Makeup artist
Hairstylist
Makeup artist, Washington, D.C.
Hairstylist, Washington, D.C.
PRODUCTION MISC
Casting
Casting
Visual consultant
Loc mgr
Scr supv
Prod accountant
Asst prod accountant
Prod coord
Asst to Lauren Shuler
Asst to Joel Schumacher
Secy to Joel Schumacher
Secy to Joel Schumacher
Prod asst
Prod asst
Transportation coord
Transportation capt
Transportation co-capt
Prod van driver
Extra casting
ADR casting
Craft service
Caterer, Michaelson's Catering
Caterer, Michaelson's Catering
Physical trainer
Physical trainer
Loc mgr, Washington, D.C.
Asst loc mgr, Washington, D.C.
Asst loc mgr, Washington, D.C.
Prod auditor asst, Washington, D.C.
Prod asst, Washington, D.C.
Prod asst, Washington, D.C.
Transportation capt, Washington, D.C.
STAND INS
Stunt double
COLOR PERSONNEL
Col timer
Col by
SOURCES
SONGS
“Love Theme From St. Elmo’s Fire,” written by David Foster, produced by David Foster and Humberto Gatica, performed by David Foster
“St. Elmo’s Fire (Man In Motion),” written by David Foster and John Parr, produced by David Foster, performed by John Parr, courtesy of Atlantic Records and Phonogram International
“Shake Down,” written by Billy Squier, produced by David Foster, performed by Billy Squier, courtesy of Capitol Records, Inc.
+
SONGS
“Love Theme From St. Elmo’s Fire,” written by David Foster, produced by David Foster and Humberto Gatica, performed by David Foster
“St. Elmo’s Fire (Man In Motion),” written by David Foster and John Parr, produced by David Foster, performed by John Parr, courtesy of Atlantic Records and Phonogram International
“Shake Down,” written by Billy Squier, produced by David Foster, performed by Billy Squier, courtesy of Capitol Records, Inc.
“This Time It Was Really Right,” written by David Foster and Jon Anderson, produced by David Foster, performed by Jon Anderson
“Saved My Life,” written by David Foster, Fee Waybill and Steve Lukather, produced by David Foster, performed by Fee Waybill
“One Love,” written by David Foster and Bob Rock, produced and performed by David Foster
“Stressed Out (Close To The Edge),” written by David Foster, Jay Graydon, Steve Kipner and Peter Beckett, produced by Jay Graydon and David Foster, performed by Airplay
“Young And Innocent,” written by John and Dino Elefante, produced by David Foster and John and Dino Elefante, performed by Elefante
“If I Turn You Away,” written by David Foster and Richard Marx, produced by David Foster, performed by Vikki Moss
“Into The Fire,” written by Todd Smallwood, produced by Tom Keane, executive producer David Foster, performed by Todd Smallwood
“Give Her A Little Drop More,” written by John Chilton, produced by David Foster, performed by Todd Smallwood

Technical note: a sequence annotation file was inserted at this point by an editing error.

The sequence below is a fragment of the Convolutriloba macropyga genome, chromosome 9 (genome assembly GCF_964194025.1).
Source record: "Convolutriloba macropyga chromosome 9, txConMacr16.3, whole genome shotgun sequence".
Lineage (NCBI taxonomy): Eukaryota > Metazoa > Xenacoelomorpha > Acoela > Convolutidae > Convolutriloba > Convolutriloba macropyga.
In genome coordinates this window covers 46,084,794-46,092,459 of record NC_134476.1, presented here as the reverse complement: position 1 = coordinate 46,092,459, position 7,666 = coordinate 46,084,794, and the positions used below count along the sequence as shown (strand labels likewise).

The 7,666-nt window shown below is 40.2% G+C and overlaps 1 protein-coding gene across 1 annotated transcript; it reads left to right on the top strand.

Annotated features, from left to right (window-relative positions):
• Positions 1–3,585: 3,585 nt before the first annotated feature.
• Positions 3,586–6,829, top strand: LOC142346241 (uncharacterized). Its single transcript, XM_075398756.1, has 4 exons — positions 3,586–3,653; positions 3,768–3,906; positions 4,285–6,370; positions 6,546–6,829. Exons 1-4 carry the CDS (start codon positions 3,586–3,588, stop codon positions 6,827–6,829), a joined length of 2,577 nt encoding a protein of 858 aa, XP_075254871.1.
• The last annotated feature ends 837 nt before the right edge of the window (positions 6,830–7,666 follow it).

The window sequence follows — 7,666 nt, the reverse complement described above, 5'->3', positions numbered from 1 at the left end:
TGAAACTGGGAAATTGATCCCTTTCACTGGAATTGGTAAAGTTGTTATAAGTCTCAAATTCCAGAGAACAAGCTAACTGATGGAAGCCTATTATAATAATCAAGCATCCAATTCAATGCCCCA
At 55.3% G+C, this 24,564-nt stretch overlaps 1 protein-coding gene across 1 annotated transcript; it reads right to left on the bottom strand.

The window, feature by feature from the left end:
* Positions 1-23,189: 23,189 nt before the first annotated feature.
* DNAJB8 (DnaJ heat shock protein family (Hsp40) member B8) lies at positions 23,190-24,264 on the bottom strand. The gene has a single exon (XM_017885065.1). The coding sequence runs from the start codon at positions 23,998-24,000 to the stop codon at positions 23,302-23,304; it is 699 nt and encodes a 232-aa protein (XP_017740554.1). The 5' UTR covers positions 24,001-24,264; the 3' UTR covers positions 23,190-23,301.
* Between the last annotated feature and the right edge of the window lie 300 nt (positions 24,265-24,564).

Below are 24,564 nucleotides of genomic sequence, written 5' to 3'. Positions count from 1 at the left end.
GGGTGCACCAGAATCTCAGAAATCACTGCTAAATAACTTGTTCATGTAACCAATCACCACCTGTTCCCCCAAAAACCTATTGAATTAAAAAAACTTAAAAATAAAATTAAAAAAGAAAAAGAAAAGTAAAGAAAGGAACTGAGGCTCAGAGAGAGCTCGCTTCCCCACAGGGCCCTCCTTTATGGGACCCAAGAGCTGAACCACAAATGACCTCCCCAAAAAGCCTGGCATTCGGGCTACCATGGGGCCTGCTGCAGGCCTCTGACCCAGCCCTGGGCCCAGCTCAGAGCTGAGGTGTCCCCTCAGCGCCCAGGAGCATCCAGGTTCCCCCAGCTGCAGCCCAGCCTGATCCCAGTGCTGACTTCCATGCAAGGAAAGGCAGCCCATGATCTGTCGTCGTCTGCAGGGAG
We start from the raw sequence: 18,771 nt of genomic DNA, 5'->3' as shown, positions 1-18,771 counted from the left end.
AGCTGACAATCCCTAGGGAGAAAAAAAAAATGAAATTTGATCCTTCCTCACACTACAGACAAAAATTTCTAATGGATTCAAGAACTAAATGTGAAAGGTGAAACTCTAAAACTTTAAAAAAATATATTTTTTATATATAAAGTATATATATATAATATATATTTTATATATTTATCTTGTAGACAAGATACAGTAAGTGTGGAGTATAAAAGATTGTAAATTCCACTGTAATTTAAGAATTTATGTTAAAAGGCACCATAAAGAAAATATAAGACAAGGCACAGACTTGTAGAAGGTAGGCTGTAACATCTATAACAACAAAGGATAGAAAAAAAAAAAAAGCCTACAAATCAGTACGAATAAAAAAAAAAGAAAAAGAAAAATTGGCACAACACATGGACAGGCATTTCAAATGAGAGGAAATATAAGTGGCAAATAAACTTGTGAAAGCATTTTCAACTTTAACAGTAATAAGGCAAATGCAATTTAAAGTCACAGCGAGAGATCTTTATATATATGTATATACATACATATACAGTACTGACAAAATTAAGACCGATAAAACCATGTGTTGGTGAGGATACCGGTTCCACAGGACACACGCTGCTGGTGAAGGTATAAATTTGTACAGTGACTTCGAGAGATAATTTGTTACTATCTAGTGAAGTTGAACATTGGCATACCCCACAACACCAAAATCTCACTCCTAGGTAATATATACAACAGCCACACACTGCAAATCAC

“Respect,” written by Otis Redding, performed by Aretha Franklin, courtesy of Atlantic Recording Group, Corp., by arrangement with Warner Special Products
“(Meet) The Flintstones,” written by William Hanna, Joseph Barbera and Hoyt Curtin.
+
DETAILS
Release Date:
28 June 1985
Premiere Information:
Los Angeles and New York openings: 28 June 1985
Production Date:
began 15 October 1984
Copyright Claimant:
Columbia Pictures Industries, Inc.
Copyright Date:
2 August 1985
Copyright Number:
PA257043
Physical Properties:
Sound
Recorded in Dolby Stereo® in selected theatres
Color
Lenses
Filmed in Panavision®
Duration(in mins):
110
MPAA Rating:
R
Country:
United States
Language:
English
PCA No:
27661
SYNOPSIS

Four months after their college graduation, Wendy Beamish and William “Billy” Hicks are in an automobile accident, and their friends, Alec Newberry, Kirby “Kirbo” Kegger, Kevin Dolenz, Leslie, and Jules, rush to the hospital. The victims suffer only minor injuries after Billy crashed Wendy’s new car while drunk. Jules chastises Wendy for paying Billy’s medical fees after he destroyed the car her father gave her as a graduation gift. Billy is arrested for the incident. At the hospital, Kirby sees Dale Bieberman, a beautiful doctor he recognizes from college, and his former crush is reignited. Jules posts Billy’s bail, and the friends gather at St. Elmo’s Bar, where Kirby works. Leslie and Jules question Wendy for accepting Billy’s careless behavior. However, Wendy’s low self-esteem and romantic interest in Billy prevent her from cutting him out of her life. Meanwhile, Billy telephones his estranged wife, and mother of his child, then flirts with several girls at the bar. Alec is angry when he learns Billy lost the job in a senator’s office that he helped get for Billy. The friends quickly resolve their arguments, however, and happily dance and drink together. Sometime later, Alec discusses his political aspirations with his girl friend Leslie, and suggests they get married. Leslie believes they are not yet ready for marriage. The couple get a late-night visit from Jules, who needs a place to sleep for the night. Elsewhere, roommates Kevin and Kirby talk about Kirby’s intense infatuation with Dale Bieberman, and Billy arrives to spend the night. Sometime later, Alec helps Billy obtain another job. Kevin visits ... +